01 December 2006

Louis-François, Baron Lejeune captivity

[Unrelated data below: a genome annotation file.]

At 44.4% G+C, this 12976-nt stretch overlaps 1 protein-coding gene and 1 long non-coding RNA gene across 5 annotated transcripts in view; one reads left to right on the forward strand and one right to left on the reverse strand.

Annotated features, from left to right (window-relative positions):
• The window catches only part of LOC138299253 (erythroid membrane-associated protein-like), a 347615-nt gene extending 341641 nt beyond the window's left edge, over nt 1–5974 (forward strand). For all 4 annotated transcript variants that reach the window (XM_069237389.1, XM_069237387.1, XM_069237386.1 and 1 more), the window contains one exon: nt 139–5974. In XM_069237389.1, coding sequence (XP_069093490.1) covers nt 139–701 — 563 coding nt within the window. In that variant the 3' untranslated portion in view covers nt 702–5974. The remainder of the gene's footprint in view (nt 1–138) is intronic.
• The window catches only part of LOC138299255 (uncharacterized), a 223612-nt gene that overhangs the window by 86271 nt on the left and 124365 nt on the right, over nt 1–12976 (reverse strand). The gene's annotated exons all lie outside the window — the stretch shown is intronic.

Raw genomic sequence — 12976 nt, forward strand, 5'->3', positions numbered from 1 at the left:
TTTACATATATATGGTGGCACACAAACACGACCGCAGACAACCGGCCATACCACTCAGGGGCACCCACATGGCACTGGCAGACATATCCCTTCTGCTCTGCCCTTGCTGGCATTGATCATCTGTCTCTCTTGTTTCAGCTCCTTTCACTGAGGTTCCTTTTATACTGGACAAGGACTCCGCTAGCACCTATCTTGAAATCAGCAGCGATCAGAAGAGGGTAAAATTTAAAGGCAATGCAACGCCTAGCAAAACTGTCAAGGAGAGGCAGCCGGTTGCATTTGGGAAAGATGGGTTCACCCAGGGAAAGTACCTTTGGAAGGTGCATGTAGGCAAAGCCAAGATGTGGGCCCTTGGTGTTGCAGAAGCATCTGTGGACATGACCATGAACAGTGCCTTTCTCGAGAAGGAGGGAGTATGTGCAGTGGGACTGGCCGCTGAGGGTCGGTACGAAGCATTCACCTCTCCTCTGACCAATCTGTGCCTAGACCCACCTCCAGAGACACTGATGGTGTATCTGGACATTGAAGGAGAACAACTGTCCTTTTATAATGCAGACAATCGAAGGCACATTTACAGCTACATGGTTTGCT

Usted!’ (Surrender, surrender!) My horse, which was very strong, was the last to fall. He had already been hit some thirty times, and at last, covered with wounds, and no longer able to feel the spur, he rolled over dead amongst his comrades. I managed to struggle out of the crowd of fallen horses and men, and had defended myself for a short time with my sword, when I received a blow from a spear which was quite enough to kill me, but it only cut open my right hand, causing me such terrible pain as to paralyse my sword arm. My weapon fell, I was disarmed, and my assailants, athirst for blood and plunder, flung themselves upon me and began to tear off my clothes. In four seconds I was stripped naked from head to foot, but I was fortunately unwounded except for a few cuts from spears. Those of the brigands who were not too much encumbered with the spoil they had taken from me, now raised their muskets above the shoulders of their comrades and pointed them at my breast. I made no effort to shield it, but rather exposed myself as much as possible, my only hope being that I might die at the first discharge, and not have to endure a lingering anguish. But, strange to say, though seven or eight primings flashed, the charges did not go off! In their rage at having missed me, four of the brigands, threatening to have done with me in a moment, took fresh cartridges from their belts, and having loaded again they pointed their weapons at my breast, which I once more presented to them without flinching. But the primings hung fire again! Recognising the divine protection in this extraordinary incident, I seized with both hands one of the muskets which were being banged about my head, and with it parried the blows which would otherwise have killed me, for they bent out of shape the weapon which protected me. The terrible struggle sent a rush of blood to my heart, my strength failed me, and I was on the point of succumbing, when a man on horseback,

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